Plank: Get into a push-up position. Make sure your shoulders are directly above your hands, your back is straight and your butt is not sticking up (your body should create a straight line). Hold for 30 seconds, or as long as you can.
Lumbar plank: Lie on your side. Lift your body up with the arm closest to the ground, until it is straight. Then lift your hips off the floor so that your body is straight and only your one hand and feet are touching the floor. Hold for a few seconds and lower your hips down again. Repeat 15 times on each side.
Oblique Bends: In a standing position hold 7-10lb weight at your side. Bending at the waist, lower the weight toward the floor. You should feel a pull in your oblique. Be careful not to stick your hip out. Bend until you feel the pull in your obliques and bring it up again. Repeat 3x13-20 times on each side.
These are weightless options I have found in my research. You can use them to change things up, or if you’re injured. You can do a quick round of these before going to bed or after a run, to get a little bit of strength without having to stay in the gym for hours.
Clam Shells (I call these Hullo Boys):
Works: Hip adductors and abductors
Form: laying on your side, bend your knees and bring them forward so they are at about a 45 degree angle to your body. Raise your top knee/leg into the air (still bent in the same position) and hold at about a 60 degree angle for 3 seconds. Lower and repeat.
Reps: 3x15 on each side.
Lateral Leg Lifts:
Works: Hip adductors (inner thigh), hip abductors (outer hip), hip flexors and glutes.
Laying on your side, raise one leg straight into the air, knee facing forward as high as it can go. Hold for 1-2 seconds and lower until it is just above the leg on the floor.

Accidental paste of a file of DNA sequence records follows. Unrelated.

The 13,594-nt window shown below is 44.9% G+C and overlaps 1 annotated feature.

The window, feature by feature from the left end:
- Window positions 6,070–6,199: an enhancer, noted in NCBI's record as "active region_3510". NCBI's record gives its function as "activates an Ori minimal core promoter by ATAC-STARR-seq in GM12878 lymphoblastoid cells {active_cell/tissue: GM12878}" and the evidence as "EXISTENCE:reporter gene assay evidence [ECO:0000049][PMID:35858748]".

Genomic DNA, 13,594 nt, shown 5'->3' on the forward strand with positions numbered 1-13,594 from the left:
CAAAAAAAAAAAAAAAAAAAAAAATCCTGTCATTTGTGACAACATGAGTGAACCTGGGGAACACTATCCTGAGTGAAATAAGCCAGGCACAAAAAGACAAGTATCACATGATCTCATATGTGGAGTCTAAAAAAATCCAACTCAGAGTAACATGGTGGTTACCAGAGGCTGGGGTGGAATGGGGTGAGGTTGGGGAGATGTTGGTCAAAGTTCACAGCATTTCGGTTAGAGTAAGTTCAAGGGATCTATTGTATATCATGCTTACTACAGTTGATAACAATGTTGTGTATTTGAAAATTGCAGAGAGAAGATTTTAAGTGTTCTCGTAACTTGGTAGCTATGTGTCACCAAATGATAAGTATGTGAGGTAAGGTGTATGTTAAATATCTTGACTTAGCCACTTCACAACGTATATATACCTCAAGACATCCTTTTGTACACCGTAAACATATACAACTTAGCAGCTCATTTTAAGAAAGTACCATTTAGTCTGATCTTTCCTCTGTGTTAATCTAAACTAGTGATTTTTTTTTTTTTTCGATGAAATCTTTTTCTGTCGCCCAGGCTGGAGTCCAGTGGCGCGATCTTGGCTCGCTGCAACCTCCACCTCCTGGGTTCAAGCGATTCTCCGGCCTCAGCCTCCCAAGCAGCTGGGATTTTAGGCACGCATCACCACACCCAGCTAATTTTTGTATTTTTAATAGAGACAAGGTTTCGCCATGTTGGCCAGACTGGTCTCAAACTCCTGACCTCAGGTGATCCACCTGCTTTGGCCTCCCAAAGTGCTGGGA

Reps: 3x15 on each side.
Works: Quads, glutes, hip flexors, hamstrings
Form: Stand next to a chair or bench. Step up onto the bench with the leg closest to it, so you’re standing on it. Raise the other knee up to form a right angle to your body. Lower that leg to step down again.
Reps: 3x 15 on each side.
Straight Leg Lifts
*Works: This is a good option for a machine-less leg extension (above) (albeit slightly less effective, because of the lack of weight). Works the quads, particular the inner medial quad that stabilizes the knee cap.
Form: two options:
(a) lying flat on your back, one leg bent with that foot flat on the floor. Keeping the other leg straight, lift it to around 75 degree angle to the ground, hold for 3 seconds lower to 10 degrees and repeat; or
(b) (to really target that inner quad) place a 6-12inch foam roller, or equivalent hard, round object (TWSS) beneath both of your knees. Lying flat on your back, raise your lower legs until your legs are straight and just resting on the roller. Hold for 3 seconds, and lower. Repeat either of these as many times as you want.
Reps: 3x15 on each side.
Works: Another good weightless option for quads, especially that inner medial quad again.
Form: Stand on a step (anything raised more than about 6 inches) on one foot, with the other in mid-air. Bend the knee of the leg on the step, lowering the leg in the air to the floor, heel first. Straighten the knee slowly and bring the lowered leg back up to standing position.
Repeat: 3x15 on each side.
*****Please keep in mind that I am neither a trained medical professional, nor a fitness instructor. All of the above works for me, and my running routine and you may be in need of something entirely different. Talk to your doctor, physcial therapist or fitness professional before starting any new fitness routine!*****